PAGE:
By: Jared Rosen and Stephanie McGuire
2019 is off to a great start for private companies dealing with the complexities of variable interest entities (VIE). New guidance from the Financial Accounting Standards Board (FASB) provides an alternative to private companies to not apply VIE guidance to legal entities under common control. This guidance continues the effort of the FASB to find ways to simplify accounting requirements for private companies.
Out with the Old
Under the current VIE requirements, many companies are required to consolidate related entities even though they have no ownership interest. This often includes brother or sister entities under common control and determined to be a VIE based on the conclusion that the reporting entity is the primary beneficiary of the related entity.
In with the New
The new guidance replaces the existing private company alternative available under ASU 2014-07 that was previously restricted to common control leasing arrangements and specific real estate entities that met certain criteria for exclusion. Private companies can now make a new policy election to exclude all current and future legal entities – if they meet the following criteria:
- Reporting entity and legal entity are under common control
- Reporting entity and legal entity are not under common control of a public business entity
- Legal entity under common control is not a public business entity
- Reporting entity does not directly or indirectly have a controlling financial interest in the legal entity
Upon selecting the alternative, the consolidation process becomes a straightforward analysis of entities with controlling ownership interest. In addition to existing related party disclosures, the alternative also requires the following disclosures:
- Nature and risks associated with entities under common control
- How the involvement with common controlled entities impact the reporting entity’s balance sheet, financial performance and cash flows
- Assets and liabilities resulting from involvement with the related entity under common control
- Exposure to losses resulting from involvement with an entity under common control (or the fact that exposure to losses cannot be quantified)
- Explicit and implicit arrangements to provide support to the entity under common control, when exposure to losses exceeds the reporting entity assets resulting from involvement with the entity under common control
When is ASU 2018-17 effective?
The changes are effective for fiscal years beginning after December 15, 2020. Early adoption is permitted and may be beneficial to reduce the amount of time performing the VIE analysis. The standard is retrospectively implemented to prior periods presented in the financial statement in the year of adoption.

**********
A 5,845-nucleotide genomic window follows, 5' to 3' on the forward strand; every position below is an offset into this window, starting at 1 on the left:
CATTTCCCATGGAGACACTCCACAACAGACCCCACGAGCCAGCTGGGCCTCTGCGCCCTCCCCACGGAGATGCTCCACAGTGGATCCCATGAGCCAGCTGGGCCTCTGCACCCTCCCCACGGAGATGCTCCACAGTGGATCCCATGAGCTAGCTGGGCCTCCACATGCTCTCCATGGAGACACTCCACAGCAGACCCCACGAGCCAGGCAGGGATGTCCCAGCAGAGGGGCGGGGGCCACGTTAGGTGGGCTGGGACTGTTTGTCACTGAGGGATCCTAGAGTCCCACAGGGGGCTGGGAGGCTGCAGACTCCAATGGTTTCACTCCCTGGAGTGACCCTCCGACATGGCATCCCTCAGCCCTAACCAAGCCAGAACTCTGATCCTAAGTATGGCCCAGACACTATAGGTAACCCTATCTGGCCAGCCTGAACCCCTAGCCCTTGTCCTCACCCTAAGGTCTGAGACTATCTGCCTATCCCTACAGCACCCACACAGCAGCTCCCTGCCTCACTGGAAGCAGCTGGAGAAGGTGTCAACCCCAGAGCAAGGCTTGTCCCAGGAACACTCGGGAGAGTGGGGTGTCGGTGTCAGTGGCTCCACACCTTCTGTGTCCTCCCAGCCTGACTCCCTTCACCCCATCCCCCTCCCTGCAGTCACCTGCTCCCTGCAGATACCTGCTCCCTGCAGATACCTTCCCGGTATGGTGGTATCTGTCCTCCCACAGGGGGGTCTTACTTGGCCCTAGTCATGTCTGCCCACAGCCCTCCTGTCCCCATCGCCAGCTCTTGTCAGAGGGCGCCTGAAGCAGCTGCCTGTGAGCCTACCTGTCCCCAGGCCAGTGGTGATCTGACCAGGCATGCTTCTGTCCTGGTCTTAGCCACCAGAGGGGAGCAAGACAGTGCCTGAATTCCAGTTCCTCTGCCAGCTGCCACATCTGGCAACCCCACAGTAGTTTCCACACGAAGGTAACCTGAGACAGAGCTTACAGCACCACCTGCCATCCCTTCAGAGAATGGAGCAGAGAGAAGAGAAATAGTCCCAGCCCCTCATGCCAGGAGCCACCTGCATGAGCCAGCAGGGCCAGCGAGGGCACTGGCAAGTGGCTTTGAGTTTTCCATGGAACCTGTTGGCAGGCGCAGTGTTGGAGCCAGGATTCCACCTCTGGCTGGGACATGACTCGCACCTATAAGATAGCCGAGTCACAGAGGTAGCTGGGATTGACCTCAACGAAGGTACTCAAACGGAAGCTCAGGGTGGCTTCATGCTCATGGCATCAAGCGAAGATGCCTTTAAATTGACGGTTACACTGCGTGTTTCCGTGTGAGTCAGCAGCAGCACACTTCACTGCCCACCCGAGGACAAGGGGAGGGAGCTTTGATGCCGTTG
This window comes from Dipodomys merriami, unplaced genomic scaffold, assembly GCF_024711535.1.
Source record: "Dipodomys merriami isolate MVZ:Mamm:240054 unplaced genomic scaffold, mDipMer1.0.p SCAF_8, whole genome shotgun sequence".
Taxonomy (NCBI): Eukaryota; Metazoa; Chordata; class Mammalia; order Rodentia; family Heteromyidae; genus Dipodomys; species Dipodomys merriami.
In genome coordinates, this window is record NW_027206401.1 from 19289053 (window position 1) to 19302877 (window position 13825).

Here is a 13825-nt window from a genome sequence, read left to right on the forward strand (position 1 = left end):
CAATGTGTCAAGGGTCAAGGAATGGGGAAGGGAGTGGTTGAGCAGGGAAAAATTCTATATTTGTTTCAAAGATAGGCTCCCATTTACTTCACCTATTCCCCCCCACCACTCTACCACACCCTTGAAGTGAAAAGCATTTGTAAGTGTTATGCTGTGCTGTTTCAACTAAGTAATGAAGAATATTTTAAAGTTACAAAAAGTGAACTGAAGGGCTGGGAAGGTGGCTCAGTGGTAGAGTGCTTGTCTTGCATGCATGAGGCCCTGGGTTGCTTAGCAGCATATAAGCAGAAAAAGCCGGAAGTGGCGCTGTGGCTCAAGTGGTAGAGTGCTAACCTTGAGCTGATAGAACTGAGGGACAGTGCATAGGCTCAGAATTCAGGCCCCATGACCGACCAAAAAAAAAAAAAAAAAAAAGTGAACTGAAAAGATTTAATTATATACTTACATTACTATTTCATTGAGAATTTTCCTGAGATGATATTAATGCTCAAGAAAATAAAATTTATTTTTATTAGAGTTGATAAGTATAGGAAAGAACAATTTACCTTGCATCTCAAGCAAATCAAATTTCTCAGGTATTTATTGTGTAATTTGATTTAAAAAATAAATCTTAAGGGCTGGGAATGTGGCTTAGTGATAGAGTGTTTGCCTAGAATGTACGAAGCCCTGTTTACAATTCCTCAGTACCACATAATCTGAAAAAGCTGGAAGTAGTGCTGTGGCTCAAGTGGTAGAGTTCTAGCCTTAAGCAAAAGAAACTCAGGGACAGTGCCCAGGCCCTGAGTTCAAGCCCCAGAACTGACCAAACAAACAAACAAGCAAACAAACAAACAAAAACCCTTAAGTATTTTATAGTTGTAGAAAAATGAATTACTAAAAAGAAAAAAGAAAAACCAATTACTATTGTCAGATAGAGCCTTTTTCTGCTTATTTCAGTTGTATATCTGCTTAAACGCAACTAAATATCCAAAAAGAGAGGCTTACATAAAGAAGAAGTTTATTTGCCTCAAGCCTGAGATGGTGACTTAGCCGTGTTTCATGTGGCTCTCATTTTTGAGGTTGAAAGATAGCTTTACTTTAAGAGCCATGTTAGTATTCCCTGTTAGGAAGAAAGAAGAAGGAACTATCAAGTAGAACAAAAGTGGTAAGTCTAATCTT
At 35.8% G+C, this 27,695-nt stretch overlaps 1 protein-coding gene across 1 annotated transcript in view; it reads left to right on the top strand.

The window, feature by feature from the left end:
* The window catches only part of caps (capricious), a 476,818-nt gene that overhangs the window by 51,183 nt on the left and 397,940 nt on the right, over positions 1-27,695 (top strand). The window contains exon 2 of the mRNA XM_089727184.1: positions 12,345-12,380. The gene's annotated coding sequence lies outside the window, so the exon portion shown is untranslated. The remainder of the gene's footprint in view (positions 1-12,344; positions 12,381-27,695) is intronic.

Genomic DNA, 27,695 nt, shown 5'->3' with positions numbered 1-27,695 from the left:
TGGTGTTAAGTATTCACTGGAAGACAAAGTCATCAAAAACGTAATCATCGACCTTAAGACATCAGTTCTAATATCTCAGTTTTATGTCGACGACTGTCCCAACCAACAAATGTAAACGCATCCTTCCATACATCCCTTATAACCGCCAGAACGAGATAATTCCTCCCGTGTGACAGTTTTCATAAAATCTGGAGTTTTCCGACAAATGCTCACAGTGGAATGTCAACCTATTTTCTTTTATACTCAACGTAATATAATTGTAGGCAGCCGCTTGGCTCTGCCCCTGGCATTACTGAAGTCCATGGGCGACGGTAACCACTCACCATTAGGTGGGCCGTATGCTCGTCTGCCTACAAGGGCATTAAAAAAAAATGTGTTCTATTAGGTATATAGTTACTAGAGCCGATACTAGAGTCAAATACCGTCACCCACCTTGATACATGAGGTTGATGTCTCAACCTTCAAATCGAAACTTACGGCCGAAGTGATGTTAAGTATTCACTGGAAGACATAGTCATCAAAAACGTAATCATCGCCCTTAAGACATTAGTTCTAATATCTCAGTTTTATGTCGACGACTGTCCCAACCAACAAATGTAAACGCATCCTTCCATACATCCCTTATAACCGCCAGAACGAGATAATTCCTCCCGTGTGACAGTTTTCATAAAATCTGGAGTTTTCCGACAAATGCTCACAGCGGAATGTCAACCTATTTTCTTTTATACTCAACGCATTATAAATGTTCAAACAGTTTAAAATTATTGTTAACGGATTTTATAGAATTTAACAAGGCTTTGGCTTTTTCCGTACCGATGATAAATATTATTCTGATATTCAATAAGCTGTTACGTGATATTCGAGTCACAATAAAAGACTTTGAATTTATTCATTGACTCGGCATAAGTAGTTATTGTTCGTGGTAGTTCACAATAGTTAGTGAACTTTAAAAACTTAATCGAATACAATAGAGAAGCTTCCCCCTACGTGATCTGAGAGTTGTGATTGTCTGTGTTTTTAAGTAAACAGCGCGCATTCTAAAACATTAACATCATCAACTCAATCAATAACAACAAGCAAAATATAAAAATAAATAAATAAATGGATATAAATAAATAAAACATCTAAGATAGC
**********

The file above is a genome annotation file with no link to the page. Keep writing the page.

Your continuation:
What should you do next?
Once the alternative is elected, it will apply to all legal entities that meet the above criteria for exclusion, which means you cannot pick and choose which entities to consolidate. However, a private company still has the option to present combined financial statements for entities under common control. Although combined financials do not present non-controlling interest in the balance sheet and income statement, intercompany transactions are eliminated and the presentation would be similar to previously consolidated financial statements.
STEPHANIE MCGUIRE, CPA, is a Director in the Audit, Accounting and Consulting Department of Ellin & Tucker and provides high-quality services to many of the firm’s most influential privately held business and not-for-profit clients. In addition to her financial reporting and business consulting expertise, Stephanie is a leader in Ellin & Tucker’s Professional Standards and Quality Assurance Department, which provides the latest accounting pronouncements and standards updates to professionals in the firm. She may be reached at firstname.lastname@example.org
JARED ROSEN, CPA, MBA is a Director in the Audit, Accounting and Consulting Department of Ellin & Tucker. For more than 15 years, Jared has been providing financial reporting, tax, compliance and management advisory services for numerous industries, including not-for-profits. As leader of the firm’s Professional Standards and Quality Assurance Department, he is able to effectively interpret general technical accounting and financial reporting standards, both old and new, for the firm’s client base. He may be reached at email@example.com.